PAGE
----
Design & Development
January 30, 2019

Seattle: No Viaduct, No Viadoom … No Highway?

The short-term closure of the Alaskan Way Viaduct in Seattle a few weeks ago was predicted to result in massive congestion, nicked-named ‘Viadoom’.

You can guess what actually didn’t happen.

From the Seattle Times:

The Alaskan Way Viaduct carried 90,000 cars a day before it was shut down. Where did they all go?

Since the closure of Highway 99 through Seattle on Jan. 11, commute times have been slightly above average — but have fallen far short of the most dire predictions. And fewer cars and trucks than normal have been traveling on the region’s other major highways.

There have been some bad commutes, and we’ll forgive you for knocking on wood before reading too much further. But about halfway through the longest highway closure in local history, Viadoom hasn’t been that doomy.

 

From City Commentary:

… this phenomenon of reduced demand is so common and well-documented that it is simply unremarkable. Whether it was Los Angeles closing a major section of freeway to replace overpasses, or Atlanta’s I-85 freeway collapse, or the I-35 bridge failure in Minneapolis, or the demolition of San Francisco’s Embarcadero Freeway, we’ve seen that time and again when freeway capacity is abruptly reduced, traffic levels fall as well.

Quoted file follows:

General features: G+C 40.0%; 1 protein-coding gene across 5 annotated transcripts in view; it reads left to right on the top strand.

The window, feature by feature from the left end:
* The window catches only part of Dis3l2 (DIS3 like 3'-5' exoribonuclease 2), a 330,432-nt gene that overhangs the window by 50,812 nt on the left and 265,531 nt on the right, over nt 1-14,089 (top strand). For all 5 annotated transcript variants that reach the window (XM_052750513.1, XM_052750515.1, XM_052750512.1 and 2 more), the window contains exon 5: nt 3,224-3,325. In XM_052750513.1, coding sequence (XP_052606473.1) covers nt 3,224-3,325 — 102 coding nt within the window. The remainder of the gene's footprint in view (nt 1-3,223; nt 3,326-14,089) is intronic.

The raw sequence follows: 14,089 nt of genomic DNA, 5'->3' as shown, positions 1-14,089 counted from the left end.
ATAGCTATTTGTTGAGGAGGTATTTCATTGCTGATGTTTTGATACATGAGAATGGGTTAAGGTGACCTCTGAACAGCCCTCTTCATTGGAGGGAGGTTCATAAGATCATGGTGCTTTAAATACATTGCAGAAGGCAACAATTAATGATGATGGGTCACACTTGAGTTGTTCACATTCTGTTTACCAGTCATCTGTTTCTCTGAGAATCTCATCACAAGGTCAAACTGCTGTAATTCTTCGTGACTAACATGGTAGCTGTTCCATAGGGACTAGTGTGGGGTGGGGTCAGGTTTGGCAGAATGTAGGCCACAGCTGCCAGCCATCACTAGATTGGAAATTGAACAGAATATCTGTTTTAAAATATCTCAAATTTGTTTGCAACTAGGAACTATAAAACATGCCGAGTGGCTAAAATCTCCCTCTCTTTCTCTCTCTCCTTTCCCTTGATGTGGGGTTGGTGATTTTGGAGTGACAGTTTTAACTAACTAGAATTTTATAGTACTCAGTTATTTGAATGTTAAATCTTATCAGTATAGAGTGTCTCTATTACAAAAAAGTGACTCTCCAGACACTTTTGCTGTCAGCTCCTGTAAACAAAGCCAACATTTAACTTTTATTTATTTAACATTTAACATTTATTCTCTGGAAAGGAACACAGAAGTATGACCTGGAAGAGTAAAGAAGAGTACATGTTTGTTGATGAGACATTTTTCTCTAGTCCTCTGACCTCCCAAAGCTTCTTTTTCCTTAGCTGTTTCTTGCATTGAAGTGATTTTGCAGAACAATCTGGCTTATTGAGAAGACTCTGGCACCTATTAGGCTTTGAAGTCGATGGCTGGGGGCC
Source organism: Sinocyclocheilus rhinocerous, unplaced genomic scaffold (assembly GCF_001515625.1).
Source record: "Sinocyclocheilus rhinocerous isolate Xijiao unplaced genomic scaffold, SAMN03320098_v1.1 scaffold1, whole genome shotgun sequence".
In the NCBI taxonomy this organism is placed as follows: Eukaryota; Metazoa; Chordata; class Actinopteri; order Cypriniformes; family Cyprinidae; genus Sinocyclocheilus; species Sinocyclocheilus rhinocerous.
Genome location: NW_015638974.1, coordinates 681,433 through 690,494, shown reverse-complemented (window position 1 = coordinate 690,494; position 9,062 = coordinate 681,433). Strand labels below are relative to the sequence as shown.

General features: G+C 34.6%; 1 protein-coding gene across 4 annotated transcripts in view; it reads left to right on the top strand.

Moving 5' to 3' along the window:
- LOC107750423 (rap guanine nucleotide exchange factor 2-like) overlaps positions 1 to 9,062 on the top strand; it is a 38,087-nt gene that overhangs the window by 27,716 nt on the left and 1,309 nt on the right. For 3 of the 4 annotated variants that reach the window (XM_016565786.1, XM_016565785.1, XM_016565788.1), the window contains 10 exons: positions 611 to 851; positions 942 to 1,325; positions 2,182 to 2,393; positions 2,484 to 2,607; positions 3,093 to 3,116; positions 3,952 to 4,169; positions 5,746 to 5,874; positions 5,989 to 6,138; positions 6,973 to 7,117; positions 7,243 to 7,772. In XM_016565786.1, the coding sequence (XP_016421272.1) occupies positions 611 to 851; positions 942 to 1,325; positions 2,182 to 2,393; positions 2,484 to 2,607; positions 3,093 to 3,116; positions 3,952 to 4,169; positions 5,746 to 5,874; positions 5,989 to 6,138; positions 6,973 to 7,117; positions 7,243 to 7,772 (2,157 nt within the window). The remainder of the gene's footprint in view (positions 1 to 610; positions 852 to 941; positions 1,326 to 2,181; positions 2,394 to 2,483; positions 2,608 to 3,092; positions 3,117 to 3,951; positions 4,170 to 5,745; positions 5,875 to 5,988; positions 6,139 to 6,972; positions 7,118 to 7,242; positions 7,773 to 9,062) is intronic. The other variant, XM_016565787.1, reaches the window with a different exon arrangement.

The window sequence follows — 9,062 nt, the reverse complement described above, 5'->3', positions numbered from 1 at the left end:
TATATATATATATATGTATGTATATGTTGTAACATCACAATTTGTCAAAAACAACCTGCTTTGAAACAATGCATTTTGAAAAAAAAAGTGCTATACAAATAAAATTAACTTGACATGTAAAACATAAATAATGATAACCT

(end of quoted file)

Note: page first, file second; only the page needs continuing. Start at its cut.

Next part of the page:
… in the next few weeks, keep an eye on Seattle: If the one of the nation’s most bustling cities can survive the loss of a freeway segment that carries a hundred thousand vehicles a day, its a strong sign that more modest changes to road systems really don’t have much impact on metropolitan prosperity.

 

Clark Williams-Derry at the Sightline Institute has been writing about this project for over a decade, arguing not only for viaduct removal but also that Seattle could actually thrive without a waterfront highway.

From Sightline:

Now, for these few weeks, we get to see what Seattle’s transportation system might have been like if we’d torn down the Viaduct and replaced it with nothing at all. And maybe, just maybe, that experience will offer at least one piece of evidence that Seattle without a waterfront highway could have been a lot more livable than so many of us thought it would be.

 

After the Viaduct removal, there will still be an eight-lane surface highway in addition to the four-lane tunnel as depicted above.  How long should we guess before there will be a movement to remove the highway?

 

 

 

Read more »